How a Wrongful Death Case Works in Alberta

The death of a loved one is a tragedy, and no amount of money can help you manage the pain of grief. Yet the death of a loved one also comes with financial complications that can be very difficult to navigate.

In Alberta, wrongful death claims exist to help you pay those expenses. Like most legal matters, making a wrongful death claim is not exactly simple.

Who can make a wrongful death claim?

The Fatal Accidents Act allows the spouse, adult interdependent partner, parent, sibling, or child of the deceased to make a claim. Yet it’s very important to recognize that only one lawsuit may be filed per wrongful death.

That means all the claimants must be included in the claim. The claim may be brought by the deceased’s executor or any eligible family members.

What is a bereavement claim?

This is literally a claim meant to address the sadness and suffering you may be feeling as the result of a loved one’s death.

In Alberta, every claimant receives a pre-set amount for these damages.

  • Each living child may claim $49,000. This does not include step-children or grandchildren.
  • Parents may claim $82,000 with the money divided equally between both living parents.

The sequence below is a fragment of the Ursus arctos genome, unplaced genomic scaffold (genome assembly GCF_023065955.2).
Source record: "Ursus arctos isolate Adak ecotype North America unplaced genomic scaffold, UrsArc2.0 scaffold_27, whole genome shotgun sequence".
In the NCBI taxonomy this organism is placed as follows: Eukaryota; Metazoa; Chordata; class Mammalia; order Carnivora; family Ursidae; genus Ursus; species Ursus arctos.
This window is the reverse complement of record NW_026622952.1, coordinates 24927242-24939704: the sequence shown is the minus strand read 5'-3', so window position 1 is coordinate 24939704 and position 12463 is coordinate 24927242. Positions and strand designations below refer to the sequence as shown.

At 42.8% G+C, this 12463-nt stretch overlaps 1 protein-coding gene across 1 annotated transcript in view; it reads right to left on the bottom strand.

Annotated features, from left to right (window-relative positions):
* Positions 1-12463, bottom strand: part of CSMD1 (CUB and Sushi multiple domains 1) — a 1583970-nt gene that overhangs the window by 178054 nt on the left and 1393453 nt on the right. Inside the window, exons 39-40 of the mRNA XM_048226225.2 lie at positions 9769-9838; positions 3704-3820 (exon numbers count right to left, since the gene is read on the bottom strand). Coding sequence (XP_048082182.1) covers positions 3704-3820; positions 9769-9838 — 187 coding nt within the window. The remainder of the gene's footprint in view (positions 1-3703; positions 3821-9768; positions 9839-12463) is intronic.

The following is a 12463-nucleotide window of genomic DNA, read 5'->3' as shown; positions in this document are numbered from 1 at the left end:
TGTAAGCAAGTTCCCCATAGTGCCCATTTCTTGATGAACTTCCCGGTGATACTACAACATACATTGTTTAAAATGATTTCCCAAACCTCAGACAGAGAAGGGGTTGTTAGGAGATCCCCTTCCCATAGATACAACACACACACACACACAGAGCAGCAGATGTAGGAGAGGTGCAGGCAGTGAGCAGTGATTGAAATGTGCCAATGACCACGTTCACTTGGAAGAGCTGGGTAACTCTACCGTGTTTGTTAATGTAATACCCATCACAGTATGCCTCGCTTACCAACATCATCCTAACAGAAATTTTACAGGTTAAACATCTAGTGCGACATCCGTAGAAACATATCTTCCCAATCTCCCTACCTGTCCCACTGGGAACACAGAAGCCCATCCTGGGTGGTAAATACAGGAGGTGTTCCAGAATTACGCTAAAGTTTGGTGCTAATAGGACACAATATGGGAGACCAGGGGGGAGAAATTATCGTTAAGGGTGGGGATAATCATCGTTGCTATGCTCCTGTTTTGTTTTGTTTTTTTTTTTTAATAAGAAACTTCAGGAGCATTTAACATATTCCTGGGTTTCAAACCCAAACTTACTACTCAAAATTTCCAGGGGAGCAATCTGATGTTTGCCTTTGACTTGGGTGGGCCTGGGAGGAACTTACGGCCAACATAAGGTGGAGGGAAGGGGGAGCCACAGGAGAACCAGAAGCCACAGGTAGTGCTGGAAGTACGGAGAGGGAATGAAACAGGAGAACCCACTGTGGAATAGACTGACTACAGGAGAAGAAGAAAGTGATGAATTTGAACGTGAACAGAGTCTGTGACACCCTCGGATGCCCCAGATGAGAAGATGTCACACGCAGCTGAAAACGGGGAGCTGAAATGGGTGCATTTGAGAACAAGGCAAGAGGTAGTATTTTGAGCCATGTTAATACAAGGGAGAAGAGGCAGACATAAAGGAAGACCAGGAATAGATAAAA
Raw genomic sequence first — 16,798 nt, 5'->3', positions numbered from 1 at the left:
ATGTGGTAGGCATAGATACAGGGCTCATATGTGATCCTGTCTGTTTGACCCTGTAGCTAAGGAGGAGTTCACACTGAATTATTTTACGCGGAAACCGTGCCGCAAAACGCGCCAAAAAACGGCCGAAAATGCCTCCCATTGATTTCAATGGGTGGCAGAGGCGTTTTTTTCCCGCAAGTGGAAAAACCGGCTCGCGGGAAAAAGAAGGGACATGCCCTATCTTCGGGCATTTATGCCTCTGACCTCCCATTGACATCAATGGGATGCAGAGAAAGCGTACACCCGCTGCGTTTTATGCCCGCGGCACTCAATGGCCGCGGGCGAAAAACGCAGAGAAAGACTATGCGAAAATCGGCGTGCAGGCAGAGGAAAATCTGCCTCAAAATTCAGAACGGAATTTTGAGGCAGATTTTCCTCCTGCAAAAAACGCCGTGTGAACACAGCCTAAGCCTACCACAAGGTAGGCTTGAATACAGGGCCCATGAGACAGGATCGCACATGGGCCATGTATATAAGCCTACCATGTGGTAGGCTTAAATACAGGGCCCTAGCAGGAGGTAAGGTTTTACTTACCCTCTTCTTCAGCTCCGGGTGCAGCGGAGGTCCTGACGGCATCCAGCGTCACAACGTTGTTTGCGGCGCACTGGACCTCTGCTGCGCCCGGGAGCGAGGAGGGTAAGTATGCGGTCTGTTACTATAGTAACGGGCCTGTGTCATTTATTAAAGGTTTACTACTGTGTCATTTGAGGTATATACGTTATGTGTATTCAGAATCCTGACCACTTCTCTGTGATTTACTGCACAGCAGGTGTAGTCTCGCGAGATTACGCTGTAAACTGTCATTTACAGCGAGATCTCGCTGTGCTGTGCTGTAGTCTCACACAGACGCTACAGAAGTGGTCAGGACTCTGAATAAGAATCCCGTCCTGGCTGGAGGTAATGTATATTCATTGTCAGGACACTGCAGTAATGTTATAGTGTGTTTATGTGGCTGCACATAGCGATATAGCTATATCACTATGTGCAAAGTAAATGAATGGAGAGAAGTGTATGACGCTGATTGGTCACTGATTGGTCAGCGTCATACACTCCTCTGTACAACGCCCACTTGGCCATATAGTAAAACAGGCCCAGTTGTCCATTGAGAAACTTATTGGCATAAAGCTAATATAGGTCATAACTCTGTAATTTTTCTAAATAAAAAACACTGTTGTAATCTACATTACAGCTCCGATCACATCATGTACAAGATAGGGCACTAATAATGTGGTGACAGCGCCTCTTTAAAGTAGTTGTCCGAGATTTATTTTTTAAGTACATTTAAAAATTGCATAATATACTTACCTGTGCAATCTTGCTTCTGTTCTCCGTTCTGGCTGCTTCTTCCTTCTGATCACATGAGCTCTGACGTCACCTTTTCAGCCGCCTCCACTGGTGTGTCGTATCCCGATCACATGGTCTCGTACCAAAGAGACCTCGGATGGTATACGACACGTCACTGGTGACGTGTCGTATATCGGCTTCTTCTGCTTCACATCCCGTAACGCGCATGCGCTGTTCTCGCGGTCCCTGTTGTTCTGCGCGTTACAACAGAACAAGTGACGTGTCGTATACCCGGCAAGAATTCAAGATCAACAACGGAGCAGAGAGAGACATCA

• A spouse or interdependent partner may receive $82,000.
  • Siblings may not claim a bereavement benefit.

Note that these pre-set amounts aren’t sure things. In Alberta, insurance companies may reduce these amounts, or keep from paying altogether, either by proving your loved one was at fault for the accident or by claiming contributory negligence which would then reduce your award by the percentage of the loved one’s fault. It’s not a death claim, it is a wrongful death claim, and if the defendant can prove there was no wrongful death then the family can end up with nothing.

This can be extremely jarring and emotionally difficult for the family. Your lawyer will need to prepare you to handle this situation.

Other Damages

If you can prove the wrongful death claim you are eligible to have certain other expenses covered. These include:

  • Reimbursement for expenses incurred while providing medical care to the deceased between the accident and the death.
  • Any travel expenses incurred while visiting between the accident and the death.
  • Funeral expenses.
  • Expenses incurred for grief counseling.
  • Reimbursement for the loss of the deceased’s income if the family was relying on that income. This may include future years of work that the deceased will no longer be able to provide. Usually an economist must help determine the value of these damages.

It’s important to talk to a lawyer so you can file your claim successfully. While insurance companies are unlikely to take a wrongful death claim all the way to court they are likely to try to reduce the award amount, or to try to wriggle out of paying altogether.

It’s our job to help you make that award amount as large as possible. Call us today for a free consultation.

About Donald I.M. Outerbridge

Donald became the Executive Director of Merchant Law Group LLP starting in 1993, nearly 30 years ago. His experience managing law firms at various levels and in multiple provinces across Canada goes back even further to 1981.